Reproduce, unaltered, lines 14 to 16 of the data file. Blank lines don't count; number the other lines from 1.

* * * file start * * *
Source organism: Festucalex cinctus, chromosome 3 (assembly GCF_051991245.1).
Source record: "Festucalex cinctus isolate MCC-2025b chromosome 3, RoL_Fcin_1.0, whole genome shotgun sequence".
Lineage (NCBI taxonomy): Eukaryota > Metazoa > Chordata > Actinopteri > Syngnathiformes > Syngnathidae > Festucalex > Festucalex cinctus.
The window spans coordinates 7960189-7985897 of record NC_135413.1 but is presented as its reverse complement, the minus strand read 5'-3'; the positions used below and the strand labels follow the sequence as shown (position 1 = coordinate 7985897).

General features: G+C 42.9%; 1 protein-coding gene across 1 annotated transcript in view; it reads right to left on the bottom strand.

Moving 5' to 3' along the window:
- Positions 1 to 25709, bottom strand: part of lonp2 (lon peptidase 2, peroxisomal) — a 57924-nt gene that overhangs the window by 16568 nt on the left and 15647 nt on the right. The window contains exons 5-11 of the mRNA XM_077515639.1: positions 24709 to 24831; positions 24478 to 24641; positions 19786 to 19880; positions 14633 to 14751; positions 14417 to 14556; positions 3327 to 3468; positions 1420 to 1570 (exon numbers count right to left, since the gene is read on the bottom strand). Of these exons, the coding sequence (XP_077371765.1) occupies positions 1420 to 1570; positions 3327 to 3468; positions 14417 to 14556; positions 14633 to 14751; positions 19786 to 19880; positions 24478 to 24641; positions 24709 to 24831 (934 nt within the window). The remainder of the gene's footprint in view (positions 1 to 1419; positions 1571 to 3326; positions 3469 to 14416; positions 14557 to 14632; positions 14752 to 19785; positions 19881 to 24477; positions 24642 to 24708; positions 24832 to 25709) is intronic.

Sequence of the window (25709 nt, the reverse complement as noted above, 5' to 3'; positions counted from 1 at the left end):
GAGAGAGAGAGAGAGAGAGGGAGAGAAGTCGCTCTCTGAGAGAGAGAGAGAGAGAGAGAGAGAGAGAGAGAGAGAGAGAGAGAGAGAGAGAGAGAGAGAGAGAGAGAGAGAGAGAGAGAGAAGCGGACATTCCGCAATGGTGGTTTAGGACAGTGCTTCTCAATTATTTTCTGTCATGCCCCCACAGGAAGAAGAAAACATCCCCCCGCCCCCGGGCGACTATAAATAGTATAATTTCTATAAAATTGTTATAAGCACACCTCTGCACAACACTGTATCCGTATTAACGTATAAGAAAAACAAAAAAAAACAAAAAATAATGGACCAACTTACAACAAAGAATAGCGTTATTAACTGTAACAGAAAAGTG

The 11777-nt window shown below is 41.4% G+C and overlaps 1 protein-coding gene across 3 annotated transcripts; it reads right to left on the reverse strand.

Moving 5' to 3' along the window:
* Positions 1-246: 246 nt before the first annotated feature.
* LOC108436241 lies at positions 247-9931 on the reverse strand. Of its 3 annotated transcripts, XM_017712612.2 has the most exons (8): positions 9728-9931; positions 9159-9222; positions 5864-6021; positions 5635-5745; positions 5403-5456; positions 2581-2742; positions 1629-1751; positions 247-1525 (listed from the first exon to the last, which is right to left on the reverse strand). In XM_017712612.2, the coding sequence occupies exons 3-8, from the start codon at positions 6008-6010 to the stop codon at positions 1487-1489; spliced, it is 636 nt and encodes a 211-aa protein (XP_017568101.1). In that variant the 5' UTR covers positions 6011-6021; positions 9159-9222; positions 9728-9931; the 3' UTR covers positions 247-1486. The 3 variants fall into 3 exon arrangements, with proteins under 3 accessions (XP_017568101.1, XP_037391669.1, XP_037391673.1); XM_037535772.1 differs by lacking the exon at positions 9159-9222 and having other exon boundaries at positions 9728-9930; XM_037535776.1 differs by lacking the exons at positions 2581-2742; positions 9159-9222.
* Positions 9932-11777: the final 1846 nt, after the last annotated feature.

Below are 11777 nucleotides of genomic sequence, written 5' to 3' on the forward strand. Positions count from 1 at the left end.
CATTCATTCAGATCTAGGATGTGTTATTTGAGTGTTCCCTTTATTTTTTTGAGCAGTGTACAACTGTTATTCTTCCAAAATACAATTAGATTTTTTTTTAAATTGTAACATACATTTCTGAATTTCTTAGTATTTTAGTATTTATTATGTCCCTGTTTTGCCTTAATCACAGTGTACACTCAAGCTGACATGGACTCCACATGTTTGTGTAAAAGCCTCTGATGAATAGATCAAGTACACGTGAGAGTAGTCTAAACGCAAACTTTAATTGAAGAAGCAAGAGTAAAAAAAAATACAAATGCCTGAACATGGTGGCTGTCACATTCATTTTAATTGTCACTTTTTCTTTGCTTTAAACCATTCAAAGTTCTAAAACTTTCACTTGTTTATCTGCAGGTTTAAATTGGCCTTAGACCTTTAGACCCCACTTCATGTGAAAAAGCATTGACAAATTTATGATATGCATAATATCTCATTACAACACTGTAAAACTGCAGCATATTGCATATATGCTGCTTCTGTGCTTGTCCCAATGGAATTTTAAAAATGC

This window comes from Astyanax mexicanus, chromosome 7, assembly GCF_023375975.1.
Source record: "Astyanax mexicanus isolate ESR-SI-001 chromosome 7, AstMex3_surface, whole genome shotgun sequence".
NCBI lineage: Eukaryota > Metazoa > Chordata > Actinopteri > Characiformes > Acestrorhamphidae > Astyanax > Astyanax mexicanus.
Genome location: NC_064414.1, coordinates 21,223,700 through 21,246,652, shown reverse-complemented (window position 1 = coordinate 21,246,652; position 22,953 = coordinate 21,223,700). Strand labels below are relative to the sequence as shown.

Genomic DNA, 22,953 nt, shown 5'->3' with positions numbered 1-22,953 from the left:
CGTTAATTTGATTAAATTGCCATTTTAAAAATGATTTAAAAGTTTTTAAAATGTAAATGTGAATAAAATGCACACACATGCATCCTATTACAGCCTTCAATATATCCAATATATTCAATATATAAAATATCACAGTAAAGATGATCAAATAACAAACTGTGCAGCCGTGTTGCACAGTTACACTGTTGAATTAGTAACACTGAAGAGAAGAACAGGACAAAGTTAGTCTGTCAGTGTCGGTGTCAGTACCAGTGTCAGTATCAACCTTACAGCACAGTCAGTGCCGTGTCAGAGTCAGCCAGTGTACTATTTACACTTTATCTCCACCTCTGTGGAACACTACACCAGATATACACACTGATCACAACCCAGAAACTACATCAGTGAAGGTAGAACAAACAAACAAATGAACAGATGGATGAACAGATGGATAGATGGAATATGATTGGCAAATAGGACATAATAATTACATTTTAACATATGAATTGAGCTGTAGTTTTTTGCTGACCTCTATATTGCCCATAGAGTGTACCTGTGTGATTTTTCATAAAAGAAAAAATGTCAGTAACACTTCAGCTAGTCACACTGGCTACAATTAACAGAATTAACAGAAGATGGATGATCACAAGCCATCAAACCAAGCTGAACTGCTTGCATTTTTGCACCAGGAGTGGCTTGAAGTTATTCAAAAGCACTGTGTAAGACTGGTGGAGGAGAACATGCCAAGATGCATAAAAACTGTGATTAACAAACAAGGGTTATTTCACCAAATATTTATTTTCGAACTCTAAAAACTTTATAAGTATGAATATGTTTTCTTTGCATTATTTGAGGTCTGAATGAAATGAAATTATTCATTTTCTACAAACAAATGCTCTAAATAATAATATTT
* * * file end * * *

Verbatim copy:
* Positions 9932-11777: the final 1846 nt, after the last annotated feature.

Below are 11777 nucleotides of genomic sequence, written 5' to 3' on the forward strand. Positions count from 1 at the left end.
CATTCATTCAGATCTAGGATGTGTTATTTGAGTGTTCCCTTTATTTTTTTGAGCAGTGTACAACTGTTATTCTTCCAAAATACAATTAGATTTTTTTTTAAATTGTAACATACATTTCTGAATTTCTTAGTATTTTAGTATTTATTATGTCCCTGTTTTGCCTTAATCACAGTGTACACTCAAGCTGACATGGACTCCACATGTTTGTGTAAAAGCCTCTGATGAATAGATCAAGTACACGTGAGAGTAGTCTAAACGCAAACTTTAATTGAAGAAGCAAGAGTAAAAAAAAATACAAATGCCTGAACATGGTGGCTGTCACATTCATTTTAATTGTCACTTTTTCTTTGCTTTAAACCATTCAAAGTTCTAAAACTTTCACTTGTTTATCTGCAGGTTTAAATTGGCCTTAGACCTTTAGACCCCACTTCATGTGAAAAAGCATTGACAAATTTATGATATGCATAATATCTCATTACAACACTGTAAAACTGCAGCATATTGCATATATGCTGCTTCTGTGCTTGTCCCAATGGAATTTTAAAAATGC